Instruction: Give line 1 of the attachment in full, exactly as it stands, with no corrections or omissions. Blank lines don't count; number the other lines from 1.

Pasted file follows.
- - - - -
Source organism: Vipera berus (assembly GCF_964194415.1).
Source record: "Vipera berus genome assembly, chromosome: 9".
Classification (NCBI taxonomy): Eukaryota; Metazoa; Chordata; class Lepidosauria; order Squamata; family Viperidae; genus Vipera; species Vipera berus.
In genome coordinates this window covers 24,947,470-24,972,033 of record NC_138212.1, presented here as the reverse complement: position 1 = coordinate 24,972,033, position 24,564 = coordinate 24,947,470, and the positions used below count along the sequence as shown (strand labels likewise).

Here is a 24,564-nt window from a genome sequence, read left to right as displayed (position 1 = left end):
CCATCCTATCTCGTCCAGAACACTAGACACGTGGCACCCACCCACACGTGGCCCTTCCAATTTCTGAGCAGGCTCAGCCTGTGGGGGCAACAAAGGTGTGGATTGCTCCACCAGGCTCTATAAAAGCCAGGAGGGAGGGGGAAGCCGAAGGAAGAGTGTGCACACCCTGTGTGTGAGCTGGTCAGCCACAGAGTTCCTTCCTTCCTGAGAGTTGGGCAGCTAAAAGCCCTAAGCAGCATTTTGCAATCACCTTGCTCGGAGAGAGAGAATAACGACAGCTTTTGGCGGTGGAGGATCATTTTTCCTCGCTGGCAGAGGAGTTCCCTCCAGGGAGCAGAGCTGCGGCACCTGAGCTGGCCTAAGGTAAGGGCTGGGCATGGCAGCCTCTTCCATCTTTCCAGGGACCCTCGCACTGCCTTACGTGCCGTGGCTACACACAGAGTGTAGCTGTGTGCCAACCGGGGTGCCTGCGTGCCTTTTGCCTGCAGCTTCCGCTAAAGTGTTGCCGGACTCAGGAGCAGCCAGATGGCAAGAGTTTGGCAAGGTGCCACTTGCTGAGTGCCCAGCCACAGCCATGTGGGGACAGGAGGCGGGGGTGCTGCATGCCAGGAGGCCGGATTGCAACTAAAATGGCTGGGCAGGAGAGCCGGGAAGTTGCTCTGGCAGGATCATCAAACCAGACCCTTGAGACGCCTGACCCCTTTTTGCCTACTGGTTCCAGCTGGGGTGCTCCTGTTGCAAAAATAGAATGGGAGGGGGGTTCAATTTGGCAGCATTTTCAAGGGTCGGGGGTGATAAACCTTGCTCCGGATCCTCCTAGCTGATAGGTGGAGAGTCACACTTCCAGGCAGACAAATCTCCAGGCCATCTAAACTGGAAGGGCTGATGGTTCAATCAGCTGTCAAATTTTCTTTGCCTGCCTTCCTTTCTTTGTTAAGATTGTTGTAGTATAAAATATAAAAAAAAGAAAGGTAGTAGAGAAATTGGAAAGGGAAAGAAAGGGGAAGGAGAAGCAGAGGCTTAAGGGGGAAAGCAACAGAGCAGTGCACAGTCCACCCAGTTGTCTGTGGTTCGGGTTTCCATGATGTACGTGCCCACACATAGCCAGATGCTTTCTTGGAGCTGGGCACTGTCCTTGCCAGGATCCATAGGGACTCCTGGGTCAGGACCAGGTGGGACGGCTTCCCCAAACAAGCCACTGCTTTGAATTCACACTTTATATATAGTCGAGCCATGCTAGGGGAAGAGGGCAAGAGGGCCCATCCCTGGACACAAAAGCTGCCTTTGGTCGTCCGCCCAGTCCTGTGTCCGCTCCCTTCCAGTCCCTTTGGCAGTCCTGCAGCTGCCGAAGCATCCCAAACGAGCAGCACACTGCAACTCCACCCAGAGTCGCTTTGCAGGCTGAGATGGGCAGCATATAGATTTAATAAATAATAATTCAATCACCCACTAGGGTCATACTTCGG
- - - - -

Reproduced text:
Source organism: Vipera berus (assembly GCF_964194415.1).